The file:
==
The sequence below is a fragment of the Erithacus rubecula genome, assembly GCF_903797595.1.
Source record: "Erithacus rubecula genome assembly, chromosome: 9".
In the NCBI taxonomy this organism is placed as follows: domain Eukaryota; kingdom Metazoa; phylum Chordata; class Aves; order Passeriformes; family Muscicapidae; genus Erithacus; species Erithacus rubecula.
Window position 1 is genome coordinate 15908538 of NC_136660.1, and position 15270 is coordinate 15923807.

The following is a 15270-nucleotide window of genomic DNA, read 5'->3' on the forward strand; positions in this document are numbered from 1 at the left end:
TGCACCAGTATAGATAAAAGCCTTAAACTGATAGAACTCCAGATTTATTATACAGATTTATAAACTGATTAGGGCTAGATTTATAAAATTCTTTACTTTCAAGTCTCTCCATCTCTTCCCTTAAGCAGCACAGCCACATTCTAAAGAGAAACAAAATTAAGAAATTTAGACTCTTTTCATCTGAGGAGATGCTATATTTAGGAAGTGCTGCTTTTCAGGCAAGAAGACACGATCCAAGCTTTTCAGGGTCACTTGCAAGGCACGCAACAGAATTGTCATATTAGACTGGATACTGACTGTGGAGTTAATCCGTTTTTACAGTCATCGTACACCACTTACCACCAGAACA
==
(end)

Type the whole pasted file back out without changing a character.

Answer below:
The sequence below is a fragment of the Erithacus rubecula genome, assembly GCF_903797595.1.
Source record: "Erithacus rubecula genome assembly, chromosome: 9".
In the NCBI taxonomy this organism is placed as follows: domain Eukaryota; kingdom Metazoa; phylum Chordata; class Aves; order Passeriformes; family Muscicapidae; genus Erithacus; species Erithacus rubecula.
Window position 1 is genome coordinate 15908538 of NC_136660.1, and position 15270 is coordinate 15923807.

The following is a 15270-nucleotide window of genomic DNA, read 5'->3' on the forward strand; positions in this document are numbered from 1 at the left end:
TGCACCAGTATAGATAAAAGCCTTAAACTGATAGAACTCCAGATTTATTATACAGATTTATAAACTGATTAGGGCTAGATTTATAAAATTCTTTACTTTCAAGTCTCTCCATCTCTTCCCTTAAGCAGCACAGCCACATTCTAAAGAGAAACAAAATTAAGAAATTTAGACTCTTTTCATCTGAGGAGATGCTATATTTAGGAAGTGCTGCTTTTCAGGCAAGAAGACACGATCCAAGCTTTTCAGGGTCACTTGCAAGGCACGCAACAGAATTGTCATATTAGACTGGATACTGACTGTGGAGTTAATCCGTTTTTACAGTCATCGTACACCACTTACCACCAGAACA